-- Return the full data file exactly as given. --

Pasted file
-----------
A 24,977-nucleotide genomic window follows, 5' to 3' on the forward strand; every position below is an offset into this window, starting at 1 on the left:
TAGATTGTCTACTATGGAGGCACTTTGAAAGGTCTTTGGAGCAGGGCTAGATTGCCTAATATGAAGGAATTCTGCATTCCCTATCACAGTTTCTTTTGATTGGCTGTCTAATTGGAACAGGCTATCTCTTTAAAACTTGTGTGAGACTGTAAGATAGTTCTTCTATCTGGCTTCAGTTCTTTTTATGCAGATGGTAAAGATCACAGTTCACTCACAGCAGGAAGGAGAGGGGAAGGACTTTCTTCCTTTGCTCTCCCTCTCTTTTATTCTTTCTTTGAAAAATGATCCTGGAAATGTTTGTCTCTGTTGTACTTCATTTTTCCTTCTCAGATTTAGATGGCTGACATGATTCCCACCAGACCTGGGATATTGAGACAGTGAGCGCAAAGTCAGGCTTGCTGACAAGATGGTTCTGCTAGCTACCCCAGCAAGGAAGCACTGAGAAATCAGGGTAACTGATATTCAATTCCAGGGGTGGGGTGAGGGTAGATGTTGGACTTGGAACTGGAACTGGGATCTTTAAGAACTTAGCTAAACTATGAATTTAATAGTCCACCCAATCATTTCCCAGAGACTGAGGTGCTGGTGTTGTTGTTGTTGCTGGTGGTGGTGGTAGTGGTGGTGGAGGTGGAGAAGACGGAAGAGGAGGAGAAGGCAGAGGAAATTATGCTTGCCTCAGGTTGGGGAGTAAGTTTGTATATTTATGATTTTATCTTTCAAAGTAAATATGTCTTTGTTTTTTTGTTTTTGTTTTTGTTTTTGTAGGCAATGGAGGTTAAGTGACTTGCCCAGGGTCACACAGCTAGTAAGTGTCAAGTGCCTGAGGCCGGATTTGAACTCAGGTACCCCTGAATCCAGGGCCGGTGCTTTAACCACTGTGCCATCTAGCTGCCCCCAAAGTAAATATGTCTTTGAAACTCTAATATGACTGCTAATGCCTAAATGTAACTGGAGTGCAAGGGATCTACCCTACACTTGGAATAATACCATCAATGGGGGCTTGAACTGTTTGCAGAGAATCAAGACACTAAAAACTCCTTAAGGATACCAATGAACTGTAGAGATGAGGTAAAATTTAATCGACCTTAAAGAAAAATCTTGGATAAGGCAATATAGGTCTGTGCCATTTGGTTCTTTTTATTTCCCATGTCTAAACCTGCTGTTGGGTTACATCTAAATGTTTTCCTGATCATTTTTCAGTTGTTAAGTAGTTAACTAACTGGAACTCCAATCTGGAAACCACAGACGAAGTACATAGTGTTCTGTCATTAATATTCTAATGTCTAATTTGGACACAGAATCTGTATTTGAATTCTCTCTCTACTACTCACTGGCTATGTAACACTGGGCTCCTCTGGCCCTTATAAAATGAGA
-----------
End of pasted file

A 24,977-nucleotide genomic window follows, 5' to 3' on the forward strand; every position below is an offset into this window, starting at 1 on the left:
TAGATTGTCTACTATGGAGGCACTTTGAAAGGTCTTTGGAGCAGGGCTAGATTGCCTAATATGAAGGAATTCTGCATTCCCTATCACAGTTTCTTTTGATTGGCTGTCTAATTGGAACAGGCTATCTCTTTAAAACTTGTGTGAGACTGTAAGATAGTTCTTCTATCTGGCTTCAGTTCTTTTTATGCAGATGGTAAAGATCACAGTTCACTCACAGCAGGAAGGAGAGGGGAAGGACTTTCTTCCTTTGCTCTCCCTCTCTTTTATTCTTTCTTTGAAAAATGATCCTGGAAATGTTTGTCTCTGTTGTACTTCATTTTTCCTTCTCAGATTTAGATGGCTGACATGATTCCCACCAGACCTGGGATATTGAGACAGTGAGCGCAAAGTCAGGCTTGCTGACAAGATGGTTCTGCTAGCTACCCCAGCAAGGAAGCACTGAGAAATCAGGGTAACTGATATTCAATTCCAGGGGTGGGGTGAGGGTAGATGTTGGACTTGGAACTGGAACTGGGATCTTTAAGAACTTAGCTAAACTATGAATTTAATAGTCCACCCAATCATTTCCCAGAGACTGAGGTGCTGGTGTTGTTGTTGTTGCTGGTGGTGGTGGTAGTGGTGGTGGAGGTGGAGAAGACGGAAGAGGAGGAGAAGGCAGAGGAAATTATGCTTGCCTCAGGTTGGGGAGTAAGTTTGTATATTTATGATTTTATCTTTCAAAGTAAATATGTCTTTGTTTTTTTGTTTTTGTTTTTGTTTTTGTAGGCAATGGAGGTTAAGTGACTTGCCCAGGGTCACACAGCTAGTAAGTGTCAAGTGCCTGAGGCCGGATTTGAACTCAGGTACCCCTGAATCCAGGGCCGGTGCTTTAACCACTGTGCCATCTAGCTGCCCCCAAAGTAAATATGTCTTTGAAACTCTAATATGACTGCTAATGCCTAAATGTAACTGGAGTGCAAGGGATCTACCCTACACTTGGAATAATACCATCAATGGGGGCTTGAACTGTTTGCAGAGAATCAAGACACTAAAAACTCCTTAAGGATACCAATGAACTGTAGAGATGAGGTAAAATTTAATCGACCTTAAAGAAAAATCTTGGATAAGGCAATATAGGTCTGTGCCATTTGGTTCTTTTTATTTCCCATGTCTAAACCTGCTGTTGGGTTACATCTAAATGTTTTCCTGATCATTTTTCAGTTGTTAAGTAGTTAACTAACTGGAACTCCAATCTGGAAACCACAGACGAAGTACATAGTGTTCTGTCATTAATATTCTAATGTCTAATTTGGACACAGAATCTGTATTTGAATTCTCTCTCTACTACTCACTGGCTATGTAACACTGGGCTCCTCTGGCCCTTATAAAATGAGA